Posts filed under ‘Graphic design’
Oishi Philippines came out recently with a new variant of Pillows. The original heftier Pillows had very working-class Pinoy flavors: choco, cheese and ube. Alam na ang market. Parang dirty ice cream lang na de-kariton.
Pero iba ang branding nitong Thin Pillows. Choco-hazelnut–taray, parang Nutella lang. Thin wafers with oats–wow, healthy lifestyle. Kulang na lang yoga instructor. At sun-filled studio with hardwood floors and bay windows. Sosyal. Ang yaman. At in fairness, masarap naman. (more…)
Bela Padilla cover
The Bikini Issue, March 2012
In view of the Bela Padilla FHM cover controversy, one thing is supremely obvious: ang galing ng marketing ng Summit Media. Surely something this big and this obvious was no mere accident. This had to be done on purpose. “For the record,” admits FHM Philippines on its Facebook page, “we were never able to print any copy that had the original cover. We pulled the cover image before it hit the printing press.” In short, tons of publicity at no extra cost, not a single print issue wasted. Not that the Philippines’ top-selling magazine title needed any more help, but props to the publisher for its excellent marketing sense. But let’s not dwell on that.
The outrage over the “racist” cover reeks of 1., a selective eye on issues, and 2., an enchantment with the politically correct. As if saying, “sure, you’re a vulgar magazine, but you can’t be THAT vulgar!” Where do we draw the line, and how? (more…)
“New Generation” Philippine Banknotes
Bangko Sentral ng Pilipinas
Studio 5 Designs, Inc. and Design Systemat
As far as state representations go, no other piece of visual culture is as ubiquitous yet precious—literally or symbolically—than our money. How many of us have toiled in unfulfilling careers, aspired to marry above our social class, been separated from family, fought, gone to war, even killed in the name of satisfying the very common desire to accumulate vast amounts of these vivid engravings? As much as they are intricate works of design, in a capitalist society like ours, these colorful slips of paper also make the world go ‘round. (more…)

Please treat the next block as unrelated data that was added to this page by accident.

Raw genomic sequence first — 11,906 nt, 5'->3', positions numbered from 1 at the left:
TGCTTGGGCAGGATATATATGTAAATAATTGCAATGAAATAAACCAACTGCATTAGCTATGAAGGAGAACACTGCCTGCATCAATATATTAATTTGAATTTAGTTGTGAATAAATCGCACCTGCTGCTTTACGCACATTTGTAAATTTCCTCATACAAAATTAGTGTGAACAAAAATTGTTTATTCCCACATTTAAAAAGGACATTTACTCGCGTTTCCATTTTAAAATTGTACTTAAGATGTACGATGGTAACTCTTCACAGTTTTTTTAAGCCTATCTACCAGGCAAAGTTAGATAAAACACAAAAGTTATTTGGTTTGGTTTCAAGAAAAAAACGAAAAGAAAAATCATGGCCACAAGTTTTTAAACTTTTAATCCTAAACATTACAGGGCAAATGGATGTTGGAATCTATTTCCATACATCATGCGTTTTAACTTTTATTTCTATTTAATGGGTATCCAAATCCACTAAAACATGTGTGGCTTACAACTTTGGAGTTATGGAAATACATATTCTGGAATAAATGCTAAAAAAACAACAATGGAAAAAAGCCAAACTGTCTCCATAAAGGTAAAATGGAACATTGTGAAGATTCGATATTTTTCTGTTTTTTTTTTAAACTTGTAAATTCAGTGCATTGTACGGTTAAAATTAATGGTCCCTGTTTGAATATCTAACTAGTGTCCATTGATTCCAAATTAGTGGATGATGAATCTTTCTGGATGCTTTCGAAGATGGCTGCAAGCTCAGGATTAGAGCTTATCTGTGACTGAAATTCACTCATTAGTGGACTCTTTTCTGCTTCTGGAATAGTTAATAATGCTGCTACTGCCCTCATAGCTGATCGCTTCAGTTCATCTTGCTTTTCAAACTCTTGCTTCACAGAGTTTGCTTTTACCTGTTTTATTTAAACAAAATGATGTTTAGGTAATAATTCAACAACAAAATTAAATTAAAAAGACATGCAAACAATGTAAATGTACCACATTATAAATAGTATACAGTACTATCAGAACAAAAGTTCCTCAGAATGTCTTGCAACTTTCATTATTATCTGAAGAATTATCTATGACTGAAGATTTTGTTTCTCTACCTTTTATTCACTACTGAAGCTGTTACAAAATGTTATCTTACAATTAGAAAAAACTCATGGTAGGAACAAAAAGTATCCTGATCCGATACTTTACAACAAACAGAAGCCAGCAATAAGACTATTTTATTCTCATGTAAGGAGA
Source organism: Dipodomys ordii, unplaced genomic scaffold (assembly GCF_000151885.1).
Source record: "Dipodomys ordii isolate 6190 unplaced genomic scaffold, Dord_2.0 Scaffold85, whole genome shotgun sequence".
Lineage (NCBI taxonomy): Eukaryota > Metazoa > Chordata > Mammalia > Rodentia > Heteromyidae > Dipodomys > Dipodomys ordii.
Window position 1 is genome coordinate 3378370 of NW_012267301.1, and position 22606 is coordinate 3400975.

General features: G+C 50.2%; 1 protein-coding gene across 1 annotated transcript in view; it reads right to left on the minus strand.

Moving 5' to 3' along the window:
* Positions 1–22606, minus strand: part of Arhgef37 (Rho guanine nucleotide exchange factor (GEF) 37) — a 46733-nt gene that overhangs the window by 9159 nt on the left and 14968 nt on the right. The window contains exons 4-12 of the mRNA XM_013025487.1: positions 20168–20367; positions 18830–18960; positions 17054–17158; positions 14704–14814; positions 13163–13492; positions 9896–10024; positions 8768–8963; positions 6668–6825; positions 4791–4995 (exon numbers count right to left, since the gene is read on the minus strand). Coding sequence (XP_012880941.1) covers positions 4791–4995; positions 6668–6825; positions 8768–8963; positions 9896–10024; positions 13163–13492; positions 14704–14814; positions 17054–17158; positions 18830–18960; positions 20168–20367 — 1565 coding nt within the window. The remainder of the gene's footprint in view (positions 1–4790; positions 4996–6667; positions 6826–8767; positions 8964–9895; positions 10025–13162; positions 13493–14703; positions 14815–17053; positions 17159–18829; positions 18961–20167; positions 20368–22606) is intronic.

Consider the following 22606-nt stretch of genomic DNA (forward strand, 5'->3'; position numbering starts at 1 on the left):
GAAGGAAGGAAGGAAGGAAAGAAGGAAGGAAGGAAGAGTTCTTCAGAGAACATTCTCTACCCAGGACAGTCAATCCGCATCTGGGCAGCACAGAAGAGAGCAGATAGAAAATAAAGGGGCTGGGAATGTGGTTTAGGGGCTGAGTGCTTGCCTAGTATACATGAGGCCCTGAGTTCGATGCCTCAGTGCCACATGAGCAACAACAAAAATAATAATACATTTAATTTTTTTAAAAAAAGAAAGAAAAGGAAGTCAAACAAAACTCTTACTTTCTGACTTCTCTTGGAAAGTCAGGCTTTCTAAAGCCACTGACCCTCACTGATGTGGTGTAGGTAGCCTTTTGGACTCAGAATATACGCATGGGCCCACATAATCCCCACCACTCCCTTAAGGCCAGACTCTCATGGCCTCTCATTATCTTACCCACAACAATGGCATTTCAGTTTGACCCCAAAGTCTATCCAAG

Ninoy For President 2010 shirts
Ninoy Aquino has become a graphic design sensation of sorts. Along with the nostalgia for all things yellow, spurred by the death of Cory Aquino, we are now inundated with a barrage of Ninoy-themed merchandise. His iconic monotone image is now plastered on shirts, bags, car plates, and whatnot. This retro wave can be attributed largely to the much-publicized iamninoy campaign, which mobilizes a strong band of artists and retailers like Team Manila, Analog Soul, Bench and Penshoppe.
Recently, a group of graphic designers going by the (strangely patriotic-conyotic-almost-sarcastic) name of Oh-We’re-So-Filipino (OWSF), unveiled a very curious instance of this Ninoy-ism: the Ninoy for 2010 t-shirts. In an article about the shirts, the group describes the brand of “fun patriotism” that they wish to put forward in light of the upcoming elections: (more…)
The Associated Press, in calling out graphic designer Shepard Fairey for appropriating an AP image in his famous Obama posters, puts itself in a strange position, since agencies like the AP thrive precisely on appropriation, whether in syndicating reports, or, as their extensive image bank shows, appropriating what is photographable—ergo, what can be seen.
“To photograph is to appropriate the thing photographed,” says writer Susan Sontag. “It means putting oneself into a certain relation to the world that feels like knowledge—and, therefore, like power.” Should people like Obama sue photographers like Mannie Garcia and agencies like the AP for appropriating his likeness? (Can Obama even lay claim to his likeness in the first place?) In turn, should artists like Fairey raise a howl when photographers and news agencies publish photographs of their artwork in various media? Should artists be obliged to secure permission whenever they use a found image as reference? The Fairey v. AP case raises a multitude of questions on art, photography, design, reproducibility—and inevitably, politics and power. (more…)